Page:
Listening to PMQs is like being cooped up with a couple who detest each other
Prime Minister's Questions (5 Live) | iPlayer
Prisoners' Women (R4) | iPlayer
The Alias Men (R4) | iPlayer
The 404 (podcast) | Listen
Nature (podcast) | Listen
Answer Me This! (podcast) | Listen
Last Wednesday, the day of the public workers' strike, it seemed appropriate to tune into PMQs on 5 Live. Just before, a man on Victoria Derbyshire's show wondered why the politicians and the union chiefs couldn't work out a solution. "It seems quite simple to sort out," he said. "But they're like children."
To be honest, I didn't think of children as I heard Cameron and Miliband on PMQs. I thought of Christmas. Christmas with a couple who detest each other but won't divorce. Add their drunk families, put them all in an overheated kitchen and get the cat to beat up the frozen turkey. The vitriol! The bullying! The ganging up! Children would be ushered from the room.
Cameron made a weak joke ? "They're talking in unison, when actually they're talking on behalf of Unison" ? and the Tories howled as though he was Peter Kay. Miliband got superior ? "I wish the education secretary would behave" ? and everyone howled even more. Neither answered each other's questions. PMQs seems increasingly pointless: a barrel-load of hecklers and a couple of comedians who plough through their material, no matter what. John Bercow tried his best ? "the public don't want to hear this" ? but to no avail. Grim, grim, grim. Oh, and a small thing: at one point, Cameron mentioned the deputy prime minister. It took some time for me to remember who that is. The Lib Dems have left the building.
Missing people loomed large in Prisoners' Women. The prisoners weren't there ? they were, um, otherwise engaged ? but they still affected everything in the lives of those they left behind. Three major themes emerged. The first was bewilderment. These families were in the dark when it came to what their loved one had done, and, when he was caught and imprisoned, had no clue about the system. "He was sent down for seven months," said one. "I didn't know where they'd taken him, I didn't know who to talk to."
The second was shame: one woman told of how she walked 20 minutes to the next village's post box whenever she sent a letter to the Prison Service. And the third was change. When a prisoner is released, he expects to go back to life as it was before. But that place no longer exists. "Obviously," said one woman, whose teenage son had been imprisoned for stabbing someone, "I don't want him in prison. But now I don't want him home. The little ones are getting on lovely. It's quiet and it's nice. I don't want it upturned again."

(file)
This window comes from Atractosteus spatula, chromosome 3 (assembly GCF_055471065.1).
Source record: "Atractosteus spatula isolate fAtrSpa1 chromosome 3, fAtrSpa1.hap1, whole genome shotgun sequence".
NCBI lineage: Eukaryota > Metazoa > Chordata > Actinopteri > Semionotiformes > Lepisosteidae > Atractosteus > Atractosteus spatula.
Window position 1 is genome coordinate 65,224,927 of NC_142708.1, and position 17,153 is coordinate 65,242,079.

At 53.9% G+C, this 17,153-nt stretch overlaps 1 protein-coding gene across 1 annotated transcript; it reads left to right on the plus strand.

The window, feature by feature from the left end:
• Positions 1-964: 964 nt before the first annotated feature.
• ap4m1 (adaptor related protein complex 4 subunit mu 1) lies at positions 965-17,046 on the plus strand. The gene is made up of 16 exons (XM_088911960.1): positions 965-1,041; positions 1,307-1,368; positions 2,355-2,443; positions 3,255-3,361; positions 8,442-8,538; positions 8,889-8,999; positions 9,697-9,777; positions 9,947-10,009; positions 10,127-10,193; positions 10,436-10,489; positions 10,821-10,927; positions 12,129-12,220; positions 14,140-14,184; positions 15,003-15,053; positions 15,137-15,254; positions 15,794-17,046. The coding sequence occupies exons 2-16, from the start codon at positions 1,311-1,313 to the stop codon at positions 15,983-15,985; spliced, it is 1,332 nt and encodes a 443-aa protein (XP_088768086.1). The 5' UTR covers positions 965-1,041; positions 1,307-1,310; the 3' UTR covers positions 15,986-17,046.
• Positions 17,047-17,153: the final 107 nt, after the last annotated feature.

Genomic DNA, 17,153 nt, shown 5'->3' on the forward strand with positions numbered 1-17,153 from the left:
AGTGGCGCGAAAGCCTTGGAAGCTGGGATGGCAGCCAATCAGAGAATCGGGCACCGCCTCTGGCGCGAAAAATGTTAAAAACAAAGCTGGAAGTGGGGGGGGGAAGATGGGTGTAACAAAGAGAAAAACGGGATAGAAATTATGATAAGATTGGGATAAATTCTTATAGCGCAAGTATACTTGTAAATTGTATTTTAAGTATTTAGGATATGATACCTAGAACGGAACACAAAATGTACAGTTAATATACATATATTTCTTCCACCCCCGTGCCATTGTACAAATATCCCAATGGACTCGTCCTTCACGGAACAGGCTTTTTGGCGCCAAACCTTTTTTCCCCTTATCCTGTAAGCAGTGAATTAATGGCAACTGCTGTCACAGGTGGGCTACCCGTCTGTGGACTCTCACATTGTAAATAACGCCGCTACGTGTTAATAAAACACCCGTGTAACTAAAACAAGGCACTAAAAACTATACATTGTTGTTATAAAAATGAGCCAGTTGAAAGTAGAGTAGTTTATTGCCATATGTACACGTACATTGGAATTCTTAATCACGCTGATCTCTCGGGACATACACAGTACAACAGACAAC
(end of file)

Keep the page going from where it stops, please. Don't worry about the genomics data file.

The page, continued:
A beautiful, moving programme, made all the stronger for not having a presenter. You concentrated on each speaker, drank in their words, lived their experience with them.
In contrast, The Alias Men was completely enhanced by its presenter, Andrew Collins. The programme concerned movie directors removing their names from films and replacing them with the catch-all substitute Alan Smithee. The premise was slight, but Collins's script was great, and I loved it when he himself came over all Smithee. "I'm happy to read out the links," he blustered to his producer, "but I'd like my name taken off."
Shall we go a-podcasting, listeners? Follow me to three of the most popular. The 404, a daily podcast from the US, came highly recommended, and its subtitle ? "hi-tech, low brow" ? sounded intriguing. But, ach, the presenters were too chummy ? "I don't ever think it's just been me, you and Jeff!" ? too full of themselves and took too long to get to the topic. If you're geekily minded, they may be for you, but their goofball Xbox banter drove me loopy.
Next up: Nature. A weekly 'cast about, well, you guessed it, this was the very opposite of The 404. Great topics ? what is the Earth's core made of? ? were introduced so drily and underconfidently that your mind wandered. A shame.
And finally, Answer Me This!. I can't quite believe I haven't mentioned this podcast before as it's been going for five years, consistently tops the iTunes chart and won a Sony Gold this year. It's a great listen: Olly and Helen, friends in real life, are witty, warm and winning. The tone can be slightly twee, a smidgen Radio 4, but time flies as you listen, and you smile as you do. Ace.